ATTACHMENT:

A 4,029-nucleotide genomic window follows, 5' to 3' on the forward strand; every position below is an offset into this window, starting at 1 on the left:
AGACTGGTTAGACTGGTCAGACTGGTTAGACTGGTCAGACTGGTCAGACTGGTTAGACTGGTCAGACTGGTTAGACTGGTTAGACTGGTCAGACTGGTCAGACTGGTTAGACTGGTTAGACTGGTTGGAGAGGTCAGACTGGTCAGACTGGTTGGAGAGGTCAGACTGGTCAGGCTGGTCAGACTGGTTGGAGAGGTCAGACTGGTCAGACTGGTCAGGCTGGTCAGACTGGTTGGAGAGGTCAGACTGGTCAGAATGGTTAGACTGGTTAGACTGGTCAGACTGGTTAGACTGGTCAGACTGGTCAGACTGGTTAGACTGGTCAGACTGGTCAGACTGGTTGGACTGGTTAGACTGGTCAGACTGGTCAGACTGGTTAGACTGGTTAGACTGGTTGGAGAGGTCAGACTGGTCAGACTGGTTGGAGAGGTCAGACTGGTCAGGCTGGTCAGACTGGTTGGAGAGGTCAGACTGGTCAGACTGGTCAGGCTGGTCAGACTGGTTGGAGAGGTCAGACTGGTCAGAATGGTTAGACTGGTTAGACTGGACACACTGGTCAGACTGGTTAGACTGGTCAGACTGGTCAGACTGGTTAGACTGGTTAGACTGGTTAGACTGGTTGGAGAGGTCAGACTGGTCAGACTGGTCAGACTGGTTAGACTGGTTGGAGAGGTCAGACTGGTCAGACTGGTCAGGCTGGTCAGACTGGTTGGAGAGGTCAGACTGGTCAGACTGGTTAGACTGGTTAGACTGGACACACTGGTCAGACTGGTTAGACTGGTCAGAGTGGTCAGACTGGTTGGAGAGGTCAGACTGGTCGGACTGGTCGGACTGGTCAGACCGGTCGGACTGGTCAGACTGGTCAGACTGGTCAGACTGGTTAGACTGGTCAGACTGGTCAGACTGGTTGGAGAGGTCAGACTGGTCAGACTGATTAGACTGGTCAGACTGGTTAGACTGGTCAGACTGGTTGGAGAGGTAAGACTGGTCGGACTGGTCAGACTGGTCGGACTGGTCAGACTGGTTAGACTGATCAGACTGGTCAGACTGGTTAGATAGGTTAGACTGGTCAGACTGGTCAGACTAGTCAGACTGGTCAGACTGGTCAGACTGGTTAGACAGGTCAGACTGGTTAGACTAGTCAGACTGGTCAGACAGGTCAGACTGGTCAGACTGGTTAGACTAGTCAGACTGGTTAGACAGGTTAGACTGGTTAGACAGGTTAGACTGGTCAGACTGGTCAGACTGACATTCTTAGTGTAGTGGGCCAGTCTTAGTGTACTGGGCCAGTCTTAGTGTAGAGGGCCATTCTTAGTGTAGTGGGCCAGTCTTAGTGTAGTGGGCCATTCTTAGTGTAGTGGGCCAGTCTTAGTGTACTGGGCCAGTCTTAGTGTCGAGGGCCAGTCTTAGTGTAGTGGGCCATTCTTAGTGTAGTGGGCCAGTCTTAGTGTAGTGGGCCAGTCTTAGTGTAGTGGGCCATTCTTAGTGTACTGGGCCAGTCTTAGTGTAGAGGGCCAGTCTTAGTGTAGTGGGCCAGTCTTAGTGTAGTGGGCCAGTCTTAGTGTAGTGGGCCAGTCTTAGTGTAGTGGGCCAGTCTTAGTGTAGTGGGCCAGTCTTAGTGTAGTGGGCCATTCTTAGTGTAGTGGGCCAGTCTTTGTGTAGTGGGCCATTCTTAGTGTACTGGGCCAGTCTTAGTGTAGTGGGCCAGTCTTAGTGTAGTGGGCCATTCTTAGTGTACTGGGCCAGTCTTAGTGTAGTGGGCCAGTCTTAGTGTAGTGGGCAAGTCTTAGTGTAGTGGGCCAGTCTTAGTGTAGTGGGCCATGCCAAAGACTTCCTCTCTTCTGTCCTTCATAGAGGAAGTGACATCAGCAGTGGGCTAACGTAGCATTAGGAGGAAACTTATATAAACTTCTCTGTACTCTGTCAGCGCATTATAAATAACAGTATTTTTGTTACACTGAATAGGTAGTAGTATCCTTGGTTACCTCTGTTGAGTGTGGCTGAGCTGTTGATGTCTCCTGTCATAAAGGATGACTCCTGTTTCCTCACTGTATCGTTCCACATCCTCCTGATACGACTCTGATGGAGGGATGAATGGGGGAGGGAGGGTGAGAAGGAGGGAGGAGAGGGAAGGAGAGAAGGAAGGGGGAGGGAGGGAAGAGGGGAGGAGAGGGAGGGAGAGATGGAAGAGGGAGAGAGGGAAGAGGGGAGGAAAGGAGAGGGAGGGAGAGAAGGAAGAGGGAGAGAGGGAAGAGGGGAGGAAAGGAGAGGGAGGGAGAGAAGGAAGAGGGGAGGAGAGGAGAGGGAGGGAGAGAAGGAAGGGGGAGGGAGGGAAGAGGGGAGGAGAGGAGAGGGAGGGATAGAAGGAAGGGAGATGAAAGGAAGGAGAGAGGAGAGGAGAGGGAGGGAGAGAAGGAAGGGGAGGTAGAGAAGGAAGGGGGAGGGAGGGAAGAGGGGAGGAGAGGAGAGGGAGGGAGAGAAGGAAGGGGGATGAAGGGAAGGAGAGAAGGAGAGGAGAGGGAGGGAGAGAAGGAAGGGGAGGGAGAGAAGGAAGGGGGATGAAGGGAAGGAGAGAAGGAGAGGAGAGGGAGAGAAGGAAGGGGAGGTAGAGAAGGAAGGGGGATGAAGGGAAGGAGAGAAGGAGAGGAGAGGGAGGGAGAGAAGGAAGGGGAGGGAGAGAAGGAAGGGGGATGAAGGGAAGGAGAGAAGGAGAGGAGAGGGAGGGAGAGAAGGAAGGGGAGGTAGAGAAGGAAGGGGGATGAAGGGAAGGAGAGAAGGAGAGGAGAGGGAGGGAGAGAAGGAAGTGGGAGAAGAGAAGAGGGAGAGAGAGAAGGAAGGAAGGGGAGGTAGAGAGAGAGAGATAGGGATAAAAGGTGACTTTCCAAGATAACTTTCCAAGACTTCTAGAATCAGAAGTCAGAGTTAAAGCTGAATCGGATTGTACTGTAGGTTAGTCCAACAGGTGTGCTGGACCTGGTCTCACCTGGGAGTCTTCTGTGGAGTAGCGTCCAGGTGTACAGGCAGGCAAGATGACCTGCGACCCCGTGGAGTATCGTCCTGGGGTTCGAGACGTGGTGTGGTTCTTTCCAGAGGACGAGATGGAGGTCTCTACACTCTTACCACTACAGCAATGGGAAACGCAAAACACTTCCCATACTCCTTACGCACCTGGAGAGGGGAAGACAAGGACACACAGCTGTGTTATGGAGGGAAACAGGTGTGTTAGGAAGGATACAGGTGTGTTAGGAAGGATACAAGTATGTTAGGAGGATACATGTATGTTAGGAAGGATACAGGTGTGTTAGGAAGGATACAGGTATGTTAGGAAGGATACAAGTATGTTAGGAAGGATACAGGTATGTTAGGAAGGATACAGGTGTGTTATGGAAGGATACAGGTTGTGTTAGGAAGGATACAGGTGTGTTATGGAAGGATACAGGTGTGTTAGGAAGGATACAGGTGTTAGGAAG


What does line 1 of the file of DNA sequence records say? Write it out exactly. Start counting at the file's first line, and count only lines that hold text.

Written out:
A 4,029-nucleotide genomic window follows, 5' to 3' on the forward strand; every position below is an offset into this window, starting at 1 on the left: